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LEGAL REVIEW (R)
|Vol. 38 No. 4||Jul / Aug 2009|
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Ricci v. De Stefano, Nos. 07-1428; 08-328 (2009).
A city threw out the results of objective examinations to identify those firefighters best qualified for promotion to lieutenant and captain positions when the results showed that white candidates had outperformed minority candidates. White and Hispanic firefighters who passed the exams but were denied a chance at promotions by the city’s refusal to certify the test results sued the city and its officials, alleging that discarding the test results discriminated against them based on their race in violation of Title VII of the Civil Rights Act of 1964.
In a 5-4 decision and an opinion written by Justice Kennedy the United States Supreme Court ruled that the city’s action in discarding the test results violated Title VII. Under Title VII, before an employer can engage in intentional discrimination for the asserted purpose of avoiding or remedying an unintentional, disparate impact on minorities, the employer must have a “strong basis in evidence” to believe it will be subject to disparate-impact liability if it fails to take the race-conscious, discriminatory action. All the evidence demonstrated that the city rejected the test results because the higher scoring candidates were white. Without some other justification, this express, race-based decision making was prohibited by Title VII. Merely because the city faced possible litigation if it had certified the test results did not satisfy the “strong basis in evidence” standard. A mere showing of a significant statistical disparity and nothing more was not a “strong basis in evidence” that the city would have been liable under Title VII had it certified the test results. The Court said that fear of litigation alone cannot justify the city’s reliance on race to the detriment of individuals who pass examinations and qualify for promotions. Discarding the test results in this case was impermissible discrimination under Title VII. The plaintiffs were entitled to summary judgment on their disparate-treatment claim.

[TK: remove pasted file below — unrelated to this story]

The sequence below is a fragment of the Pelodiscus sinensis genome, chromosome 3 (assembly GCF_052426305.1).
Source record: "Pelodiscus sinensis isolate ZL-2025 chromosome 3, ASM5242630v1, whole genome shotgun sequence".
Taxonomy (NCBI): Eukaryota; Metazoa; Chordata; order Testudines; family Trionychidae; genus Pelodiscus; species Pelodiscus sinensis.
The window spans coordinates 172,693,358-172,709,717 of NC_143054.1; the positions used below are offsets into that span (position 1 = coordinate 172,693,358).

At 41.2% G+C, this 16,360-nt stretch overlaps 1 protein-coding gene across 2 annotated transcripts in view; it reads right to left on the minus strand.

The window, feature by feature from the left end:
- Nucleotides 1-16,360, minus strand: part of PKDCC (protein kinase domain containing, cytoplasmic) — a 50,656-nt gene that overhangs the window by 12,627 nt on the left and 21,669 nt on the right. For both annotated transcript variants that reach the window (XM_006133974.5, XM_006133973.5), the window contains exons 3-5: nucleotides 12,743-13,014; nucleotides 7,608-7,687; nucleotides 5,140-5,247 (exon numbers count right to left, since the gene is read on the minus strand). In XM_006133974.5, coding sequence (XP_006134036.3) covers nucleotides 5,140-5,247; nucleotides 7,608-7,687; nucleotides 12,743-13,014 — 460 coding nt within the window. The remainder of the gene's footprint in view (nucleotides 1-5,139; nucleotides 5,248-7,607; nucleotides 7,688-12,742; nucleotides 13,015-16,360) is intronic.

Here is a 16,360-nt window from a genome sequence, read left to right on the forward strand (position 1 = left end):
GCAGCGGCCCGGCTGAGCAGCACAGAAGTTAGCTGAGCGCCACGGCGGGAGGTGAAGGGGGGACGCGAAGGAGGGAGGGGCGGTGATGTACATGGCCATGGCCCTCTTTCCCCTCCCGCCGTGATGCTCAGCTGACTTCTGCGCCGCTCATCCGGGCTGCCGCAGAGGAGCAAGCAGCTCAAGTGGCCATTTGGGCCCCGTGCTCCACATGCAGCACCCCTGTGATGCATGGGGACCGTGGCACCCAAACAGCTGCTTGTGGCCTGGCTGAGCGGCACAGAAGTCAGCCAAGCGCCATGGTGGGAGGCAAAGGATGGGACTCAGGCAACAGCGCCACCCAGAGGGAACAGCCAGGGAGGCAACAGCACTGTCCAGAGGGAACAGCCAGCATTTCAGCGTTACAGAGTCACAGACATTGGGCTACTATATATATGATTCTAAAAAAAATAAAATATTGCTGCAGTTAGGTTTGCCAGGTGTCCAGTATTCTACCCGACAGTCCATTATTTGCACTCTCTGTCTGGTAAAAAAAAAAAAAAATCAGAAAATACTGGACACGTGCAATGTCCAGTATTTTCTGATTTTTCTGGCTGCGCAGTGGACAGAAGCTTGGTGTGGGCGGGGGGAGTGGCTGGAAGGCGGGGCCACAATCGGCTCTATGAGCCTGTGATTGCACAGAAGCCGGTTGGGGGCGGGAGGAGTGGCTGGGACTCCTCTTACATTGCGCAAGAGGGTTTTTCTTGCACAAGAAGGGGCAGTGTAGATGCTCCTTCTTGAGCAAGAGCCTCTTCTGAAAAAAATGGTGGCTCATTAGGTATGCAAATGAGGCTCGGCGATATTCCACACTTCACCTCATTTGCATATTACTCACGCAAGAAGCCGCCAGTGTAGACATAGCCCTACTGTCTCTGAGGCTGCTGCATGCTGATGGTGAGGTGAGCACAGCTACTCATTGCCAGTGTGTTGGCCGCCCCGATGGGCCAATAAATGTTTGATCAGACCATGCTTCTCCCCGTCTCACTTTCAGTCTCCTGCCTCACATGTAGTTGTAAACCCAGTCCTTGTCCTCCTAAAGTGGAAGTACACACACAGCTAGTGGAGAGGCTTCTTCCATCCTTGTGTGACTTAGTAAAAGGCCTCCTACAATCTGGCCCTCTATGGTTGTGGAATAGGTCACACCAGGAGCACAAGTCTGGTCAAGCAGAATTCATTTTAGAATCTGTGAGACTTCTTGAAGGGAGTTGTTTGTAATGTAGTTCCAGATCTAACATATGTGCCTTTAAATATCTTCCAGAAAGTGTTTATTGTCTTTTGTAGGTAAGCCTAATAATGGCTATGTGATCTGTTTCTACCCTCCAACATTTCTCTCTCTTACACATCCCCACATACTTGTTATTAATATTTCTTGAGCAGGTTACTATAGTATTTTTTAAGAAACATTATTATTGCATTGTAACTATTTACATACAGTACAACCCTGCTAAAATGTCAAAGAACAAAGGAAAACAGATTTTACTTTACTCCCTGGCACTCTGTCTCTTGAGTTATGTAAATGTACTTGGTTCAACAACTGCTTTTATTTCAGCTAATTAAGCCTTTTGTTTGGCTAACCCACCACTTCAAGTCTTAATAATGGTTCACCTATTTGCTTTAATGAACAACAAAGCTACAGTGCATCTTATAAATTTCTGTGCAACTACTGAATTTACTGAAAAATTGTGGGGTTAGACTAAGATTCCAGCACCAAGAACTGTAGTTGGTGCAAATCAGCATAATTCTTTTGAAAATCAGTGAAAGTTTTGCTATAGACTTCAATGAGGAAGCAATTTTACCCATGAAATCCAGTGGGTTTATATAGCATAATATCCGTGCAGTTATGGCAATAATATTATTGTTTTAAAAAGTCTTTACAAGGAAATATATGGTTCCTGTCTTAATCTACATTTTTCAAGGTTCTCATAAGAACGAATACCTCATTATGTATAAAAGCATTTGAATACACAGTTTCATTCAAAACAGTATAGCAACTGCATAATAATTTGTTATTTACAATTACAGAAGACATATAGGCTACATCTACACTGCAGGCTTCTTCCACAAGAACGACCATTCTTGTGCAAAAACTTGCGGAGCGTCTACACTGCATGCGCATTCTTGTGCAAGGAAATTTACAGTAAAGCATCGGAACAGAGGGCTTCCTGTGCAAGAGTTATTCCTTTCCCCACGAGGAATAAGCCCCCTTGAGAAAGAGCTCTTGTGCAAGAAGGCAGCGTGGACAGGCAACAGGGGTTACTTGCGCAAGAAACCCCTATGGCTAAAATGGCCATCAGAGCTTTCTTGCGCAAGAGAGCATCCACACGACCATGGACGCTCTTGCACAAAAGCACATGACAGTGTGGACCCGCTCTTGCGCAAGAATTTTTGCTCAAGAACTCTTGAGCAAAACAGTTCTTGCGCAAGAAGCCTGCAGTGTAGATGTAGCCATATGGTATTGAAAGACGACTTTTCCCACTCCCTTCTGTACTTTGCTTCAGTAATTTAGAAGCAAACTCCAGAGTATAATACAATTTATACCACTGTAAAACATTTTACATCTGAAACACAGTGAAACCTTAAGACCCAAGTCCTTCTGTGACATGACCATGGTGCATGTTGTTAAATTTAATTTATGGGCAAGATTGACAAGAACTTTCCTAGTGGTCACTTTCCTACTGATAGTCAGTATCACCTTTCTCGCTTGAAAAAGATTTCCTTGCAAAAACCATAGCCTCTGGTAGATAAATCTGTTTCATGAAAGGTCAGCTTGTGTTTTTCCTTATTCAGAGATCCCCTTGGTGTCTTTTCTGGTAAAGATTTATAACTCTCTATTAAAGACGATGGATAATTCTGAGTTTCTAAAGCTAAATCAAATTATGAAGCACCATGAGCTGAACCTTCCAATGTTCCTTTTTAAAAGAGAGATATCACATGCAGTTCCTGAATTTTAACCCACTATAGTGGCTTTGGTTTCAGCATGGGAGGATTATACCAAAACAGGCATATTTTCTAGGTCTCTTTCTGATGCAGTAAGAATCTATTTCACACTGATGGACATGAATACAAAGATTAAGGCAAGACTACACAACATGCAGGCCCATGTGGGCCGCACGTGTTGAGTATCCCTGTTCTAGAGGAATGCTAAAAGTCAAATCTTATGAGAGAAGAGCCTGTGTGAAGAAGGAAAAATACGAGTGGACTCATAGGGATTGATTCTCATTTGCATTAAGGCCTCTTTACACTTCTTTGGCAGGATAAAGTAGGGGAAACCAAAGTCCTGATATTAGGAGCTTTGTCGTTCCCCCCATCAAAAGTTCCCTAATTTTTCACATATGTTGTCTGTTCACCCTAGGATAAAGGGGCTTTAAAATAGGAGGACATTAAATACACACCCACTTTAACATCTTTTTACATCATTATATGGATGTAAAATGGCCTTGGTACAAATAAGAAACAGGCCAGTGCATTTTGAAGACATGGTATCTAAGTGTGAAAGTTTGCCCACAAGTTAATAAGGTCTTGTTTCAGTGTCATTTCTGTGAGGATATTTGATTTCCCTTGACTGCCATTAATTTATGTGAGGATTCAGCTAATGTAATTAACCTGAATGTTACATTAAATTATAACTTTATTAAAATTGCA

Justices Ginsburg, Stevens, Souter and Breyer dissented.
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